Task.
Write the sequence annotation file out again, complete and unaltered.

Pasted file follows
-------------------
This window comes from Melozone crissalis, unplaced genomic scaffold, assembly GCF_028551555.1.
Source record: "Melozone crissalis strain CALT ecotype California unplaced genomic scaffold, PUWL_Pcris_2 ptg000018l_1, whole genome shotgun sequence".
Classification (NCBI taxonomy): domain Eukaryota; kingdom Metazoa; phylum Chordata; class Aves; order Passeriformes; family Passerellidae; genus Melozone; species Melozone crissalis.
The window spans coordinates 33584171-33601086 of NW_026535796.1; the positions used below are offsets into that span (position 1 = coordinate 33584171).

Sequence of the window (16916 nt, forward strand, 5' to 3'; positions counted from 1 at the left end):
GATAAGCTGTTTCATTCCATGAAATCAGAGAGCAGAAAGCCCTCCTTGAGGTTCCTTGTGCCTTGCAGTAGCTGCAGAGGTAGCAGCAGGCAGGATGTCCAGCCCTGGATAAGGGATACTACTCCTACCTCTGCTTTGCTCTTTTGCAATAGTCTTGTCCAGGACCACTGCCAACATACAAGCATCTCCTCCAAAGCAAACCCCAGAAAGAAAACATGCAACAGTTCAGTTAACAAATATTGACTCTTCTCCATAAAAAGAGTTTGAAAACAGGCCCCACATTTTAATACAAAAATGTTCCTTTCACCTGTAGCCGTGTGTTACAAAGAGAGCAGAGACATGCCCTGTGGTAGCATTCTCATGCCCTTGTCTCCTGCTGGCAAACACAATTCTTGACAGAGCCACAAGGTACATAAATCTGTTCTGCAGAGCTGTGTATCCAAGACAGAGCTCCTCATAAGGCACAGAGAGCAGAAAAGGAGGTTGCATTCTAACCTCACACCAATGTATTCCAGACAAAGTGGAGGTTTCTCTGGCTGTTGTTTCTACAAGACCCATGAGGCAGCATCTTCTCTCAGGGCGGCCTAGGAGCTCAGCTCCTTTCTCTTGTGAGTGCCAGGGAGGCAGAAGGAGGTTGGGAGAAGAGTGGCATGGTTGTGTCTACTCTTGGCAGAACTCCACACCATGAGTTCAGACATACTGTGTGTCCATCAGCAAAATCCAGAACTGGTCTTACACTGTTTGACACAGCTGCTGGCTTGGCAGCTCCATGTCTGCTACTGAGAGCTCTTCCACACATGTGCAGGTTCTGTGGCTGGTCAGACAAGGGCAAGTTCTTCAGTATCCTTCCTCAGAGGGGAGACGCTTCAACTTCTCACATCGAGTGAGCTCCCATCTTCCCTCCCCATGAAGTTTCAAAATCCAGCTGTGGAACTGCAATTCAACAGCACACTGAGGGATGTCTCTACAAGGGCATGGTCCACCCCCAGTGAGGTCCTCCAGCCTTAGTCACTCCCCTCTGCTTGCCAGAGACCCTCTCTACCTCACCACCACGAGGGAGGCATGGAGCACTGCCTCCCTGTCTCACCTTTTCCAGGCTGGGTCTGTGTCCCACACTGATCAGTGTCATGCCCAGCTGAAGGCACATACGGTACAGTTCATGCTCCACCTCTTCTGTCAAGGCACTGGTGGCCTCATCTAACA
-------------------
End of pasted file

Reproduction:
This window comes from Melozone crissalis, unplaced genomic scaffold, assembly GCF_028551555.1.
Source record: "Melozone crissalis strain CALT ecotype California unplaced genomic scaffold, PUWL_Pcris_2 ptg000018l_1, whole genome shotgun sequence".
Classification (NCBI taxonomy): domain Eukaryota; kingdom Metazoa; phylum Chordata; class Aves; order Passeriformes; family Passerellidae; genus Melozone; species Melozone crissalis.
The window spans coordinates 33584171-33601086 of NW_026535796.1; the positions used below are offsets into that span (position 1 = coordinate 33584171).

Sequence of the window (16916 nt, forward strand, 5' to 3'; positions counted from 1 at the left end):
GATAAGCTGTTTCATTCCATGAAATCAGAGAGCAGAAAGCCCTCCTTGAGGTTCCTTGTGCCTTGCAGTAGCTGCAGAGGTAGCAGCAGGCAGGATGTCCAGCCCTGGATAAGGGATACTACTCCTACCTCTGCTTTGCTCTTTTGCAATAGTCTTGTCCAGGACCACTGCCAACATACAAGCATCTCCTCCAAAGCAAACCCCAGAAAGAAAACATGCAACAGTTCAGTTAACAAATATTGACTCTTCTCCATAAAAAGAGTTTGAAAACAGGCCCCACATTTTAATACAAAAATGTTCCTTTCACCTGTAGCCGTGTGTTACAAAGAGAGCAGAGACATGCCCTGTGGTAGCATTCTCATGCCCTTGTCTCCTGCTGGCAAACACAATTCTTGACAGAGCCACAAGGTACATAAATCTGTTCTGCAGAGCTGTGTATCCAAGACAGAGCTCCTCATAAGGCACAGAGAGCAGAAAAGGAGGTTGCATTCTAACCTCACACCAATGTATTCCAGACAAAGTGGAGGTTTCTCTGGCTGTTGTTTCTACAAGACCCATGAGGCAGCATCTTCTCTCAGGGCGGCCTAGGAGCTCAGCTCCTTTCTCTTGTGAGTGCCAGGGAGGCAGAAGGAGGTTGGGAGAAGAGTGGCATGGTTGTGTCTACTCTTGGCAGAACTCCACACCATGAGTTCAGACATACTGTGTGTCCATCAGCAAAATCCAGAACTGGTCTTACACTGTTTGACACAGCTGCTGGCTTGGCAGCTCCATGTCTGCTACTGAGAGCTCTTCCACACATGTGCAGGTTCTGTGGCTGGTCAGACAAGGGCAAGTTCTTCAGTATCCTTCCTCAGAGGGGAGACGCTTCAACTTCTCACATCGAGTGAGCTCCCATCTTCCCTCCCCATGAAGTTTCAAAATCCAGCTGTGGAACTGCAATTCAACAGCACACTGAGGGATGTCTCTACAAGGGCATGGTCCACCCCCAGTGAGGTCCTCCAGCCTTAGTCACTCCCCTCTGCTTGCCAGAGACCCTCTCTACCTCACCACCACGAGGGAGGCATGGAGCACTGCCTCCCTGTCTCACCTTTTCCAGGCTGGGTCTGTGTCCCACACTGATCAGTGTCATGCCCAGCTGAAGGCACATACGGTACAGTTCATGCTCCACCTCTTCTGTCAAGGCACTGGTGGCCTCATCTAACA